Idaho banks face a difficult 2010, following a down year with negative earnings, according to Idaho Department of Finance Director Gavin Gee. Commercial banks headquartered in Idaho dealt with a high amount of foreclosed properties and other effects of the recession, according to Gee. "Our Idaho financial institutions are caught in an economic upheaval that they did not create, one caused by a culture of risk carried out by large money center institutions, not traditional lenders like those we have in Idaho," Gee told the Joint Finance-Appropriations Committee (JFAC) Friday morning.
Gee said his department, which regulates banks and other financial institutions, has also taken spending reductions. He said his staff has taken seven unpaid furlough days due to tightening state finances. “Obviously this comes at the worst time for us,” he said. The department's $5 million annual budget doesn't come from the state general fund.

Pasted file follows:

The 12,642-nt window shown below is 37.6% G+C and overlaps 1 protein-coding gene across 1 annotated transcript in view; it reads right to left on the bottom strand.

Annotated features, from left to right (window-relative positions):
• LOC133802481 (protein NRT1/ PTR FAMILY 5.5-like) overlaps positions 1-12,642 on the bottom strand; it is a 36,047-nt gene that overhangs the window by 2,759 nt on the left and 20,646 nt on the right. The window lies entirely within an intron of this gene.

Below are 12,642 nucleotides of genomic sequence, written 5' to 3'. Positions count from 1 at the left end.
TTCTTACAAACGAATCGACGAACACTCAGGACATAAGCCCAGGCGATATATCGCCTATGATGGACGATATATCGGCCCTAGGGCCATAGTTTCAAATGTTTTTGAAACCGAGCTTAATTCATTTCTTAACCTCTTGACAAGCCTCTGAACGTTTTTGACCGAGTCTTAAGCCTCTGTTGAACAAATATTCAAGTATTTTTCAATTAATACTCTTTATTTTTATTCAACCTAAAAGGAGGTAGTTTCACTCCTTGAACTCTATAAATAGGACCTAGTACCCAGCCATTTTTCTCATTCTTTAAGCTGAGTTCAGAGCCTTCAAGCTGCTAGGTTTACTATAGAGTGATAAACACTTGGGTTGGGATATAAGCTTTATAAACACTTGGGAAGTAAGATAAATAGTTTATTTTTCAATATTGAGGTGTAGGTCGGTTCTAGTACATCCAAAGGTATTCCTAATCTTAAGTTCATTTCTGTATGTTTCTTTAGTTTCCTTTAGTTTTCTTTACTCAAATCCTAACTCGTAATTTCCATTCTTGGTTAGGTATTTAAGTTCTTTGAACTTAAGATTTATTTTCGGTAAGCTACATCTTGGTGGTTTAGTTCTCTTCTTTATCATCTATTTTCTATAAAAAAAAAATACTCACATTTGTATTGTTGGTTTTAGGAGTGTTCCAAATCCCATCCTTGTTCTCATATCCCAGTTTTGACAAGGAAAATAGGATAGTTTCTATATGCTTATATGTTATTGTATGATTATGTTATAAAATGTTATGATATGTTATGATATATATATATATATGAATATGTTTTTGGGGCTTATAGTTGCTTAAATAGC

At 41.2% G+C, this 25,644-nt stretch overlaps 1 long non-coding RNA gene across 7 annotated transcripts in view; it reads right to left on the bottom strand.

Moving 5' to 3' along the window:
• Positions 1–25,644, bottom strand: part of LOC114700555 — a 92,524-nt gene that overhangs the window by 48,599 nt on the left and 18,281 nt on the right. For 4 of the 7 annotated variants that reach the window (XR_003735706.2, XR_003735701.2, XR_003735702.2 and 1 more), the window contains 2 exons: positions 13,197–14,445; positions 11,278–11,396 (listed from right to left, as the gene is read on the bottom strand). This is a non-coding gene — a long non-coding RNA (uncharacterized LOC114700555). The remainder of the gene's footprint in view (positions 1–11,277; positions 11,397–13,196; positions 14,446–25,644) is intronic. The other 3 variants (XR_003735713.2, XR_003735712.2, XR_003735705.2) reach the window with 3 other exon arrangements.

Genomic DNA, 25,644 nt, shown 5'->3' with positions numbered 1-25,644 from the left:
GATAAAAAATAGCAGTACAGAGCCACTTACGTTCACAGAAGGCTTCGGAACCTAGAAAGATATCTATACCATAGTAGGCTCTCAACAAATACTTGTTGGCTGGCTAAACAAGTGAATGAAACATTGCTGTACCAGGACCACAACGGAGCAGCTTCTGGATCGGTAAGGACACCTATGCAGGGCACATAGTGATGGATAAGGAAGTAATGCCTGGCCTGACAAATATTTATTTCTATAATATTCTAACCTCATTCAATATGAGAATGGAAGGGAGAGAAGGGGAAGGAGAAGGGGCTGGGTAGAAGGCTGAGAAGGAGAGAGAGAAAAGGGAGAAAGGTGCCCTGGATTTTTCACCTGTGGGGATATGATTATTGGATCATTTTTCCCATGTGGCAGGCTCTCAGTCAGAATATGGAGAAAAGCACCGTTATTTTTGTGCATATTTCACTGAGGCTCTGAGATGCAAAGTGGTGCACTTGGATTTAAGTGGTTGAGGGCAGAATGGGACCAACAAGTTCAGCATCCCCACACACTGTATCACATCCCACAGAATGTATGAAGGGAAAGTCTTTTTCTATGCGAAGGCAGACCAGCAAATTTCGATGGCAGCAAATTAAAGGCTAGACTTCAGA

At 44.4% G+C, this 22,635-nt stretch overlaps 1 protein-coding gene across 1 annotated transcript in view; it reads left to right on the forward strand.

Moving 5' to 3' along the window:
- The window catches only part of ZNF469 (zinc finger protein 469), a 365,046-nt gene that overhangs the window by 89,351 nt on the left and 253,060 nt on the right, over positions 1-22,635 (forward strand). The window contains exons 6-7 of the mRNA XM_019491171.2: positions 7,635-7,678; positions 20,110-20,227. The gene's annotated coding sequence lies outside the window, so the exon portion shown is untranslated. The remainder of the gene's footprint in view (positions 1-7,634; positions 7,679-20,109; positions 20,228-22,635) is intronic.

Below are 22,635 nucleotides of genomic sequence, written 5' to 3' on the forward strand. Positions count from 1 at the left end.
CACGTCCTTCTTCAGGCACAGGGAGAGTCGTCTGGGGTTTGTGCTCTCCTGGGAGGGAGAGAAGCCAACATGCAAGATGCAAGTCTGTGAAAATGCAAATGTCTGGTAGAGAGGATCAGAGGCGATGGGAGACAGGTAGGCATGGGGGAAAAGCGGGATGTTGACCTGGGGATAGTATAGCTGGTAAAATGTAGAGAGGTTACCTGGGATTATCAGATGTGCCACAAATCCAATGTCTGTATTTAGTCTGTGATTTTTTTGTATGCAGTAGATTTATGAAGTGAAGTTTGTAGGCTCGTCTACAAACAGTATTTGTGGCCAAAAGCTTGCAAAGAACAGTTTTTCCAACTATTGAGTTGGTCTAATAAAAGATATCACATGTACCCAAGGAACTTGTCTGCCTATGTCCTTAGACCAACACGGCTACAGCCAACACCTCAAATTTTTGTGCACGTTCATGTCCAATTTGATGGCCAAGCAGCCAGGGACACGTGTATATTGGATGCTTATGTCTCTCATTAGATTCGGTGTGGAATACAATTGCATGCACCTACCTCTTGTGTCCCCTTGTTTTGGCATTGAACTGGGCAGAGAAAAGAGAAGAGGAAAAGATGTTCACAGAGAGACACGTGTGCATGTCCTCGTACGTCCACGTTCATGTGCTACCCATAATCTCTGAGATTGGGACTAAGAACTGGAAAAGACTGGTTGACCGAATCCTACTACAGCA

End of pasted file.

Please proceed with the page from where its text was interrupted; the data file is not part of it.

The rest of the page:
Last year, 140 banks failed across the U.S., but Idaho only had one bank failure, the First Bank of Idaho in Ketchum. Sen. Dean Cameron, R-Rupert, asked Gee if he expects to see more this year. "How many institutions are on your watch list for potential problems this year?” Cameron asked.
"Without giving you a precise number," Gee responded, "I can tell you that it’s a growing number.” Gee said he could not offer any specifics due to confidentiality concerns.
“The fact that they’re growing is obviously concerning,” Cameron said.
Sen. Diane Bilyeu, D-Pocatello, asked Gee if lawmakers should pass further regulations to prevent ponzi schemes and other deceptive investing practices. “Ponzi schemes are an old scheme," Gee said. "I don’t think there’s anything you could do to protect them. They’re a popular fraud.” He said better enforcement, not better laws on the books, will prevent further bad practices. “We as regulators just need to do our job as regulators and law enforcement.”